I'd like to take aim at the 'person who stutters' business in this entry. For those who don't know, an assertion has been made that 'person who stutters' is preferable usage to 'stutterer.' As a person who demands accurate language (or is simply a language fuss-budget) this dispute is right up my alley.
There are a few facts I'd like to establish regarding 'people-first' language. First, it came from outside of the stuttering community. On the web site of the American Speech-Language-Hearing Association, they justify person-first language with references to the National Easter Seals Society and the National Rehabilitation Association. I think that it is highly likely that these two organizations had no input from stutterers when they created their own guidelines.
So the people-first preference originated in groups concerned with other disabilities. But isn't the principle the same for all disabilities? This leads to our second fact. In both the deaf and the blind communities, people-first language has been rejected. That is, a sufficient number of blind and deaf people spoke out against people-first constructions to knock it down in their fields. (see Wikipedia).
Which leads me to ask, how did people-first language gain ascendancy in the world of stuttering? A little thought on the subject leads me to speculate thusly. People-first language took hold in the professional speech pathology field because the advocacy for it focused, successfully on a top-down adoption, and because there was no grass-roots stuttering 'community' to raise their own voice to reject it.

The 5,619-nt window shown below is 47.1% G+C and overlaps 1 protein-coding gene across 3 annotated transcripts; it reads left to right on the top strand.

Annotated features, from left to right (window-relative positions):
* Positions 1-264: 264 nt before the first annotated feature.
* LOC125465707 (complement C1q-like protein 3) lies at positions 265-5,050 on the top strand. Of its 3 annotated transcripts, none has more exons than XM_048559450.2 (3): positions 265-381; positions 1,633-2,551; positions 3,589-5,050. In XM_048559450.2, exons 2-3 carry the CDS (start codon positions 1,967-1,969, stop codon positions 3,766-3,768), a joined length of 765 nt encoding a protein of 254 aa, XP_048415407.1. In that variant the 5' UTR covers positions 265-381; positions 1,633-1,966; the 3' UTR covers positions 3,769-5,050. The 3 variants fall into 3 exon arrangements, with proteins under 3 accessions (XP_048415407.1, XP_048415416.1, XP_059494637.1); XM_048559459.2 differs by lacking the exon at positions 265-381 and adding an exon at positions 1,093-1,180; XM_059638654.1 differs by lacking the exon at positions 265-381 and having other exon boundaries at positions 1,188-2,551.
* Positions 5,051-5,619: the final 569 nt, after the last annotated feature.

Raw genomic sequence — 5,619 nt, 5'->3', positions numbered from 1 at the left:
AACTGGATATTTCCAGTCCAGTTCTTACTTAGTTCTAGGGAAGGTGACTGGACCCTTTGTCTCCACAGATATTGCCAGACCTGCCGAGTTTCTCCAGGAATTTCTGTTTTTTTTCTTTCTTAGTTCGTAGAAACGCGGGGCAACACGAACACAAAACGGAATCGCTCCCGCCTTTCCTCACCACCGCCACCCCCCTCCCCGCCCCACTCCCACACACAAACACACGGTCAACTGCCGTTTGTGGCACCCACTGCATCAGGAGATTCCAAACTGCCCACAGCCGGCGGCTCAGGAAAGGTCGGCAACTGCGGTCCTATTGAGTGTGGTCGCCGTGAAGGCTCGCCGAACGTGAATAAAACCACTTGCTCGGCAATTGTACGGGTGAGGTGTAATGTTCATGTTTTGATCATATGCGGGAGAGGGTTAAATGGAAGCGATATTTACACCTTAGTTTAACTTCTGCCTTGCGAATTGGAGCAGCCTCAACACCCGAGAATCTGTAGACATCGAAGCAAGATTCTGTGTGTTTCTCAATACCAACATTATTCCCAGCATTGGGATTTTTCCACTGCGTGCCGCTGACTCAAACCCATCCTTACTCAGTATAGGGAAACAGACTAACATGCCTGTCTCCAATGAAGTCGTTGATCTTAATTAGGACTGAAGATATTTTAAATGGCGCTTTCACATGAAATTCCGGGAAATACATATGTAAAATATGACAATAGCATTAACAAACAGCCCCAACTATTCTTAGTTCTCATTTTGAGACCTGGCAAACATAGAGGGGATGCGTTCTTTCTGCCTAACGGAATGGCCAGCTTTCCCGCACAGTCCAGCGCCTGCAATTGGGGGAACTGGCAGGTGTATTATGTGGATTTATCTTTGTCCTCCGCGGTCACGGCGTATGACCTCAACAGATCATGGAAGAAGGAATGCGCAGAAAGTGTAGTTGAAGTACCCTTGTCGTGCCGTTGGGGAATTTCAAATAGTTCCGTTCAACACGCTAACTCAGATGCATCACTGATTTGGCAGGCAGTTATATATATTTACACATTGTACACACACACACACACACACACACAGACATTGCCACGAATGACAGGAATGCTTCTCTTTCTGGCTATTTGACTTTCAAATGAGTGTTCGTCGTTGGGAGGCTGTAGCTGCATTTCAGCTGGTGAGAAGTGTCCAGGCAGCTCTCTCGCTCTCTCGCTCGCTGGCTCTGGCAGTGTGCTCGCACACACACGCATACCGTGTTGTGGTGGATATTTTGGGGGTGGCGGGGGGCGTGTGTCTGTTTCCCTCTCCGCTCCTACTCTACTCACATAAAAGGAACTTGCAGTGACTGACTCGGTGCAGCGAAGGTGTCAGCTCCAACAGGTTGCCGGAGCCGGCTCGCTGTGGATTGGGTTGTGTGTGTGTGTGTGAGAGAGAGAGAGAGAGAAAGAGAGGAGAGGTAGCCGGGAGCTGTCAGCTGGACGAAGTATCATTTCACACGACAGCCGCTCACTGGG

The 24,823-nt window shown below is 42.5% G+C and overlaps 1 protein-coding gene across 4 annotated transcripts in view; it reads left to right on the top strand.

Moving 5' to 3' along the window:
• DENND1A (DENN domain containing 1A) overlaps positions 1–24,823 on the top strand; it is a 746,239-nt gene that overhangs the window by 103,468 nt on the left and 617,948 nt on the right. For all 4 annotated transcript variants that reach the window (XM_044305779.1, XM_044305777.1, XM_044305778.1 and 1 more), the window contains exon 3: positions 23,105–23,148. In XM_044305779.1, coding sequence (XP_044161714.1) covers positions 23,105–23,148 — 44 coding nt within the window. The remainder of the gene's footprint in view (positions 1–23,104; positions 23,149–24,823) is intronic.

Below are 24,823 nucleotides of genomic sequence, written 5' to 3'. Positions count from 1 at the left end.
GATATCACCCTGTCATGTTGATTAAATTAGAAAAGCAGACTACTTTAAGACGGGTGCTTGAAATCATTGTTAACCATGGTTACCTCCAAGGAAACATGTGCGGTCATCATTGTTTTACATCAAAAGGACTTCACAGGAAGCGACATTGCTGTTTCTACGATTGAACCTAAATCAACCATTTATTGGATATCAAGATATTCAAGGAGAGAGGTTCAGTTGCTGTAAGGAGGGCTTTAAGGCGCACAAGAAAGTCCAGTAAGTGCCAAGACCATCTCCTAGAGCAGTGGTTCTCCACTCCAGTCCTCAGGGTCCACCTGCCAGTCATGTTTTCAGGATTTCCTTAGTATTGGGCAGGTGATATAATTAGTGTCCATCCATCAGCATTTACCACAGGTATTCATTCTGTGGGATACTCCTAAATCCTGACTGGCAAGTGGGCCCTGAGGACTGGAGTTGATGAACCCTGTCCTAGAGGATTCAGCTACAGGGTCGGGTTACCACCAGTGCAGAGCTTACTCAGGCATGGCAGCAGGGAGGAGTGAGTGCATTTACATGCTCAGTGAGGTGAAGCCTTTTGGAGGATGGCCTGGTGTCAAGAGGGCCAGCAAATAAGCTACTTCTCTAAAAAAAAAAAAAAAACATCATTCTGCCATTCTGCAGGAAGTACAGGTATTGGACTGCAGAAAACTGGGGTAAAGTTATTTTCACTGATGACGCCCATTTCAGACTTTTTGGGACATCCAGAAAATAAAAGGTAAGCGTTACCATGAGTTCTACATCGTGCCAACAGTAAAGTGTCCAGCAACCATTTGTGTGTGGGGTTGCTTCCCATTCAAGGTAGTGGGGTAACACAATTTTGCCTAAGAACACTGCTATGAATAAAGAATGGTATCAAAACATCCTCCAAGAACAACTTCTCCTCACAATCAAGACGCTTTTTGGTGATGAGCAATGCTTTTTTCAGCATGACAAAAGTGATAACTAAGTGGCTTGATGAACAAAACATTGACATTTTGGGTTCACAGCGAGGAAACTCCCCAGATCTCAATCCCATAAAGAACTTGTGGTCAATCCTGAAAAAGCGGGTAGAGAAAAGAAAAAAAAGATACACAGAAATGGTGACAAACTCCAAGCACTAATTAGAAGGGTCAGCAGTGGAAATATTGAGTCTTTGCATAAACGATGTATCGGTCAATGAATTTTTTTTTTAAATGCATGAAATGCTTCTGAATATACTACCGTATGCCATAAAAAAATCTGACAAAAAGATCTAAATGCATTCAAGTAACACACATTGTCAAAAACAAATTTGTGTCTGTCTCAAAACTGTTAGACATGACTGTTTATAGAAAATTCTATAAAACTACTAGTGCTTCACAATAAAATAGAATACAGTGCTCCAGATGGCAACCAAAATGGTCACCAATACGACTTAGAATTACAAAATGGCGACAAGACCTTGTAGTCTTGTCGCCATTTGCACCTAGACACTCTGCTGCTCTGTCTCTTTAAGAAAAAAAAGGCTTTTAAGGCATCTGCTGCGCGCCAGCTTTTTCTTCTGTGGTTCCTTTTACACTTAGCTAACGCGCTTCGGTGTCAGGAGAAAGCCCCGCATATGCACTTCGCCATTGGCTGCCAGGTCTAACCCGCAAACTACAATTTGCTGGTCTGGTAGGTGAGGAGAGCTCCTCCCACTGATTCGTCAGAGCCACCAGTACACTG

To elaborate on the lack of reaction to the people-first movement by stutterers, I'll point out that in the Boston, Massachusetts area where I live, there are two National Stuttering Association support groups. For the chapter that meets nearest to me, a very rough estimate of the population it serves would be the Census Bureau's Boston-Quincy MA Metropolitan division, which has a population of over 1,800,000. Which, given the 1% estimate of stuttering incidence, would give us 18,000 stutterers. At the meetings I've been to, we've had between two and five stutterers attend. So much for a 'stuttering community.' The fact is that stutterers, unlike the deaf or blind, seem to naturally avoid each other at all costs.
Given the lack of sociability or unity in this community (to the degree that we can call stutterers a community at all), I think we can rule out the change to people-first language out of any 'bottom-up' effort by stutterers to choose how they are defined. This virtually universal change in a perfectly well understood (and neutral) term came from the top down, for our own good.
So why did they do it? Why did the ASLHA decide in 1992 to tell workers in the field to change their language? Here I recommend you read the ASLHA web pageon the topic. I'll respond to each of their 'principles' here.
First, they instruct - not suggest - that person-first language be used, citing the two documents I referred to above.
Specifically, they say "Disabilities are not persons and they do not define persons, so do not replace person-nouns with disability-nouns." What we have here is a failure of logic. Researchers and clinicians do not discuss 'people who stutter' in their roles as family members or employees or artists or citizens. Speech pathology professionals discuss 'people who stutter' BECAUSE THEY STUTTER. If a speech professional is writing about my speech pathology, I expect them to focus on the pathology, and not my love of fishing, or my role as a son and brother.
The second principle, disability versus handicap, is not relevant to the person-first issue.